• Benefits: According to the Gartner Group, the retention of e-learning can be 2X that of traditional classroom instruction at half the cost. However, this requires interactive, engaging e-learning. Creating that type of e-learning is an art.
     
  • Considerations: Healthcare is notorious for taking a great nurse off the floor and making them the “teacher” without regard for the ability to “facilitate” learning. However, a great facilitator cannot totally be replaced by technology. The ability to connect and engage learners can be flexed for each learner. 

Self-Paced Delivery 

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  • Benefits: Students can learn at a pace that works for their individual learning needs and circumstance.
     
  • Considerations: Classroom experiences can often be too slow for advanced participants and cover information too quickly for those that are less familiar or comfortable with the subject.

Reduced cost 

  • Benefits: The primary driver for most-e-learning decisions involves an overall reduction of cost, including reduced instructor costs, travel expenses, room rentals, lodging, and meals. In addition, the amount of time spent away from work for classroom training can be significant and should be factored in the overall learning time compared to e-learning. According to Brandon-Hall study, e-learning typically requires from 40 percent to 60 percent less employee time than the same material delivered in a traditional classrooms setting. Although we like to think that practitioners can complete e-learning during their shifts, interruptions and multitasking can reduce understanding and retention of information.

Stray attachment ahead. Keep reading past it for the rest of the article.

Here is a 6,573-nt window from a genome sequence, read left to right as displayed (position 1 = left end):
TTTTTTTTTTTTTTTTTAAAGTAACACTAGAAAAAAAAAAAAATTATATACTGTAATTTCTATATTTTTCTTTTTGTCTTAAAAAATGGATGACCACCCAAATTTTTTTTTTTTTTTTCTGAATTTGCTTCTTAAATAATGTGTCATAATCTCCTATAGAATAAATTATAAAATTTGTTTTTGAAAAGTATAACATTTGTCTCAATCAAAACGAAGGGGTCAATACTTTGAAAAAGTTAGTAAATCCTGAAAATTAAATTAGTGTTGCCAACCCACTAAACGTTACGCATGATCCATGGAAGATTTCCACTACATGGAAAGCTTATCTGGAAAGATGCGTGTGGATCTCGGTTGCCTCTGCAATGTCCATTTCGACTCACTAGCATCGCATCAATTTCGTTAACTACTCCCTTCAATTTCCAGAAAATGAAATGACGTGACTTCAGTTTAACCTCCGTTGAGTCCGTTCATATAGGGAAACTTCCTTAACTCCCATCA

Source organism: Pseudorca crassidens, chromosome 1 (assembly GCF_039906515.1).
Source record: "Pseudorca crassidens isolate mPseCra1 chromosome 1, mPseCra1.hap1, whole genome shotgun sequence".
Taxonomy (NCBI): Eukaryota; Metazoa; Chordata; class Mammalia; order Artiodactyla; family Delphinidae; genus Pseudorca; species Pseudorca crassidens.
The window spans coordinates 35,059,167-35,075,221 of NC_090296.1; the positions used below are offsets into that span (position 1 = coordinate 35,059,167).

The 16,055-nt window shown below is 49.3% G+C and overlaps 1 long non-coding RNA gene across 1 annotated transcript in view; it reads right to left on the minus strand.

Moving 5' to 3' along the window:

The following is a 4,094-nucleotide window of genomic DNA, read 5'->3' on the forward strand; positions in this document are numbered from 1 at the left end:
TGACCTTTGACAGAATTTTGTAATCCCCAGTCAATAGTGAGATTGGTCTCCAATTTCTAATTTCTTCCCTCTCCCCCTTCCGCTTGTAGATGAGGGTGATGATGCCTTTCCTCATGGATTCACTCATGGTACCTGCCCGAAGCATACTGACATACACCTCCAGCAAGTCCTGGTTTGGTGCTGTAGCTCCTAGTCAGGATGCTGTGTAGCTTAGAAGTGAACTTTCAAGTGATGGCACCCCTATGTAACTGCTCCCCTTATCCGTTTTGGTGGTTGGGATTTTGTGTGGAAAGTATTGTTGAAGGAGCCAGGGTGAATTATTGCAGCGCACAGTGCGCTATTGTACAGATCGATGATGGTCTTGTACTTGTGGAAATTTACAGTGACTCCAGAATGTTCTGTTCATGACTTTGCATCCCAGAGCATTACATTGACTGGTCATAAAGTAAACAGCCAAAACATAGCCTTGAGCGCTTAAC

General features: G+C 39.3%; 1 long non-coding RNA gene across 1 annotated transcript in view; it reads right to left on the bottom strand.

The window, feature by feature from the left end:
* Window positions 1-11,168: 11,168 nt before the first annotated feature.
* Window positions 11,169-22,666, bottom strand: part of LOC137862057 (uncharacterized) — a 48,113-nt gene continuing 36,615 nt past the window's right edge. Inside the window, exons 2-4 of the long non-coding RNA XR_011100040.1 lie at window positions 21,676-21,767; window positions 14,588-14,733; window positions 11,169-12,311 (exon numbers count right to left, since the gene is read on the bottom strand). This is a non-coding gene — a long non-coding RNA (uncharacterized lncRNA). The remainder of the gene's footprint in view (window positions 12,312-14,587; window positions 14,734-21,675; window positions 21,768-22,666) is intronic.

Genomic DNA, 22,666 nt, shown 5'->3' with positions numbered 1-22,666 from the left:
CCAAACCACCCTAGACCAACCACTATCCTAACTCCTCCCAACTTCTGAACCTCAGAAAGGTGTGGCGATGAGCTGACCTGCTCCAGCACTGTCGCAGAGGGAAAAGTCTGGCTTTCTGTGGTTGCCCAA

• Considerations: Travel expenses are not always applicable in a hospital setting and must be considered when looking at the cost savings of most research. Indeed, the initial investment to create e-learning is higher than classroom curriculum. So, for smaller audiences, e-learning may not be cost effective unless high turnover is experienced in those roles. A second factor in the reduced cost factor of e-learning is inappropriate application. If a click-through approach is utilized or too much information is presented via e-learning, you can actually reduce the retention and outcome ending up costing you more. 

Bottom Line 

E-Learning can save money in healthcare given the following:

  • E-learning is created with adult learning principles and engages the mind and critical thinking.
  • E-learning is served in small enough chunks to hold the attention of the learner but still retain thought process.
  • E-learning is capable of simulating the task so the learner “experiences” their learning. You can teach how to ride a bike via e-learning to the point that the learner could pass a test. However if then given a bike, would they be able to ride it?